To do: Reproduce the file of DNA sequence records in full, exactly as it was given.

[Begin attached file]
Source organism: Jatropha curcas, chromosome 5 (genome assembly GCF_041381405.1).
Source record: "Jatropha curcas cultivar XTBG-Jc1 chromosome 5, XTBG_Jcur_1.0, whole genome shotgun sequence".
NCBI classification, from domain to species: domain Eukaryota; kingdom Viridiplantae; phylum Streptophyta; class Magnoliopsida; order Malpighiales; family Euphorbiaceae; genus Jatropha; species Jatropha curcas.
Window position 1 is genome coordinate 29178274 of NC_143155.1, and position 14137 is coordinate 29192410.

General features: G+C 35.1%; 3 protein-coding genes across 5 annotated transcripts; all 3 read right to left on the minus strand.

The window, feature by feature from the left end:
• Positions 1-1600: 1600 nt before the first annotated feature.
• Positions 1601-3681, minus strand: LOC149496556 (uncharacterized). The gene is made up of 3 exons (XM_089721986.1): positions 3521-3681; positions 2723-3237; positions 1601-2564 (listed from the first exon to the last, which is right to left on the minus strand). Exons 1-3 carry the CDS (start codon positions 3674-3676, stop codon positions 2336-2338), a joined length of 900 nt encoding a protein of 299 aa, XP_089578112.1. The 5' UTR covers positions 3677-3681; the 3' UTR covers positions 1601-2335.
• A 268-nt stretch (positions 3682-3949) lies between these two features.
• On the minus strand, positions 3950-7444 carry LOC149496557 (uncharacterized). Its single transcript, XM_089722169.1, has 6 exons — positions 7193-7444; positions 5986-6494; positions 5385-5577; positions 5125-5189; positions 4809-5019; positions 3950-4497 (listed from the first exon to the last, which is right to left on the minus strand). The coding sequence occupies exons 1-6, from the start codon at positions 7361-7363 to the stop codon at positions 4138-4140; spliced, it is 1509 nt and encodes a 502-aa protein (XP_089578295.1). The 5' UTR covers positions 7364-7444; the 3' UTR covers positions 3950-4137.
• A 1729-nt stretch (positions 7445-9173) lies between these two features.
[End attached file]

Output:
Source organism: Jatropha curcas, chromosome 5 (genome assembly GCF_041381405.1).
Source record: "Jatropha curcas cultivar XTBG-Jc1 chromosome 5, XTBG_Jcur_1.0, whole genome shotgun sequence".
NCBI classification, from domain to species: domain Eukaryota; kingdom Viridiplantae; phylum Streptophyta; class Magnoliopsida; order Malpighiales; family Euphorbiaceae; genus Jatropha; species Jatropha curcas.
Window position 1 is genome coordinate 29178274 of NC_143155.1, and position 14137 is coordinate 29192410.

General features: G+C 35.1%; 3 protein-coding genes across 5 annotated transcripts; all 3 read right to left on the minus strand.

The window, feature by feature from the left end:
• Positions 1-1600: 1600 nt before the first annotated feature.
• Positions 1601-3681, minus strand: LOC149496556 (uncharacterized). The gene is made up of 3 exons (XM_089721986.1): positions 3521-3681; positions 2723-3237; positions 1601-2564 (listed from the first exon to the last, which is right to left on the minus strand). Exons 1-3 carry the CDS (start codon positions 3674-3676, stop codon positions 2336-2338), a joined length of 900 nt encoding a protein of 299 aa, XP_089578112.1. The 5' UTR covers positions 3677-3681; the 3' UTR covers positions 1601-2335.
• A 268-nt stretch (positions 3682-3949) lies between these two features.
• On the minus strand, positions 3950-7444 carry LOC149496557 (uncharacterized). Its single transcript, XM_089722169.1, has 6 exons — positions 7193-7444; positions 5986-6494; positions 5385-5577; positions 5125-5189; positions 4809-5019; positions 3950-4497 (listed from the first exon to the last, which is right to left on the minus strand). The coding sequence occupies exons 1-6, from the start codon at positions 7361-7363 to the stop codon at positions 4138-4140; spliced, it is 1509 nt and encodes a 502-aa protein (XP_089578295.1). The 5' UTR covers positions 7364-7444; the 3' UTR covers positions 3950-4137.
• A 1729-nt stretch (positions 7445-9173) lies between these two features.